Good day to you, Champions! Today I thought I would talk a bit about my A. M. Sohma Second Age of Retha series. I don’t intend to do this too much as I am much more low key with my pen name, but when I have a new A. M. Sohma I still want to give a little behind-the-scenes-peek. Unfortunately when Desperate Quest came out, I was trying to write Frog Prince, so I didn’t have a chance to write anything. But I can remedy that today!
I’ve been a long time video gamer–of both computer games and gaming systems–and one of my all time favorite books is Heir Apparent, a story in which a teenage girl gets stuck in a single-player game. But what actually motivated me to write the Second Age of Retha series wasn’t so much video games, but Diana Wynne Jones’ Tough Guide to Fantasyland. Tough guide is a fictional book, but it’s actually more of a satire-encyclopedia that goes over the many cliches presented in fantasy and pokes fun at them.
Retha–my game world–itself is a mixture of Middle Earth, Hyrule, and all the other fantasy lands I’ve read about or played in. I tried hard to make Retha as cliche as possible, because that gave me a lot of room for humor. Don’t get me wrong, I still wanted the game to be beautiful so a lot of effort went into imagining the landscapes and cities, but you have your typical races (elves, dwarves, fae) and typical baddies (dragons, spiders, goblins) all featured in areas you would expect.
Beautiful or not, I still made it my mission to tackle those previously mentioned cliches. In example, when you read a fantasy book the characters are usually all very calm and grim as they fight their way through the spiders or the dragons, and kill every last one of them. In reality, ain’t nobody got time for that! Seriously, who would try to take on every dragon in a cave when you can just sneak through, get what you need, and then run like crazy to get out of there? That’s more the angle I was going for–how people would actually react versus how they think they would react.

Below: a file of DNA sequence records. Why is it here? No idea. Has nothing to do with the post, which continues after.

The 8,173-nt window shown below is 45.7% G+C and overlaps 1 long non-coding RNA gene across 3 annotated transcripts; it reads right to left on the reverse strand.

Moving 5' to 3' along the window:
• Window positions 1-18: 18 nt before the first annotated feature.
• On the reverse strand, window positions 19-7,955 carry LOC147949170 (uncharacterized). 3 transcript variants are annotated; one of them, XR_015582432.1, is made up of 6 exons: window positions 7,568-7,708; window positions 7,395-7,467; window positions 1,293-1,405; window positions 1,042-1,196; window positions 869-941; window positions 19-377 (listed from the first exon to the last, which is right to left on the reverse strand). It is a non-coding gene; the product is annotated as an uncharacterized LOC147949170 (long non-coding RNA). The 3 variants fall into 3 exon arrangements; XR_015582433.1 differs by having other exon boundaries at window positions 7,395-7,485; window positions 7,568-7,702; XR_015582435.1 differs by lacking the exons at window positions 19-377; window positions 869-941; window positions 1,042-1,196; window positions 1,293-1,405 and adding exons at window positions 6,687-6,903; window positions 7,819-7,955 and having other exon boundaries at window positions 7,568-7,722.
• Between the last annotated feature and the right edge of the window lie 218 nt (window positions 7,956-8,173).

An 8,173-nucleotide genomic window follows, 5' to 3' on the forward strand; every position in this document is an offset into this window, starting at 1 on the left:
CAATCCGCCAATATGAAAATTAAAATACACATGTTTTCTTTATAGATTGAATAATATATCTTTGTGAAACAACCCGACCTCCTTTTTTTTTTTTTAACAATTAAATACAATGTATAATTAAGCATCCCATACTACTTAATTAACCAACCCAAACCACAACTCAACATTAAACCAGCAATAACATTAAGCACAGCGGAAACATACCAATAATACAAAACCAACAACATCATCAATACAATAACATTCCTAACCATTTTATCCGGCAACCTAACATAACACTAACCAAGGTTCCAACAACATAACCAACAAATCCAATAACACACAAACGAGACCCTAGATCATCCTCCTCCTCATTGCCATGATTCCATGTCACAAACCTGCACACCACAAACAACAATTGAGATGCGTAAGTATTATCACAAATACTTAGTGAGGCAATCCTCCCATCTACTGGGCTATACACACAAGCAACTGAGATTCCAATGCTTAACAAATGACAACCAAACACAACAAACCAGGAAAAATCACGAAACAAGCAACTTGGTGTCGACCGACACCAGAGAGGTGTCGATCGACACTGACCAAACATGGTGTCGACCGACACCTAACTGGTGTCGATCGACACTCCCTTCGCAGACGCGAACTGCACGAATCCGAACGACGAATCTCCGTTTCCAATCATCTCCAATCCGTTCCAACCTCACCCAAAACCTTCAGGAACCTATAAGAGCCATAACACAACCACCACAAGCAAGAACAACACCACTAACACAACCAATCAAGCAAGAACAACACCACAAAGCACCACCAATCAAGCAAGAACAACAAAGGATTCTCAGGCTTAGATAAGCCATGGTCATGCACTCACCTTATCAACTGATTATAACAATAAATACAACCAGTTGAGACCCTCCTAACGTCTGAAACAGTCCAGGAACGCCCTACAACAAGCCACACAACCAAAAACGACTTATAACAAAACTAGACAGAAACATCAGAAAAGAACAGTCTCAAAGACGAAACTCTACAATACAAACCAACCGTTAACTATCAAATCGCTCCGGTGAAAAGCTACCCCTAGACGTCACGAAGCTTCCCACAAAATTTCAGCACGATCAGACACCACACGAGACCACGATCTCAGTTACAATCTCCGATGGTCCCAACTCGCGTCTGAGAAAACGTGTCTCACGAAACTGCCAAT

Another cliche I picked on was female armor. In both games and books, it’s pretty common for a female to have armor or clothes that flash her stomach or her legs. As a tomboy, I can attest that wearing something like that is the fastest way ever to get scratched up and bruised. Seriously, I climbed a tree in a swimming suit once and I can’t say I recommend it, and heroines are supposed to be scrambling up mountains like that?! PFT! No.
But the book isn’t all cliches. I did do some innovating with the game system itself. The average litRPG is heavily invested in stat building. (The idea being when your character levels up, you get a certain amount of points and can choose to invest them in different categories like strength and agility.) However, I haven’t played many games where you decide on your characters stats–that’s more of a Dungeons and Dragons thing–and many of the games I love are heavy on skills and let you decide what sort of skills you want your character to learn.
I mulled the idea over, and decided that if I was playing a game that felt real, I would probably want the game to reflect reality a little more, so I thought it would be an awesome game mechanic if skills were determined by how you played. This isn’t an entirely new idea as there are a handful of games out there that will adjust your characters stats based on how you play, however, I did do something new by bringing in the game’s ‘life skills.’
Life Skills are a great way for the game to balance out characters so no one is too powerful or completely useless, but I was particularly inspired to make them because I thought it would be hilarious to receive useless skills in a video game world. In epic fantasy books and LitRPG books, characters are forever receiving these amazing all powerful spells and skills. (I’m guilty of it too–it’s all over The Snow Queen series) No one, however, receives the equivalent of a consolation prize. And if you think about it, probability speaking, someone along the way should receive dud skills/spells. So Kit became the target of my twisted sense of humor.
Whew! I suspect that is more than enough for today. Thanks for reading, Champions, and have a fantastic day!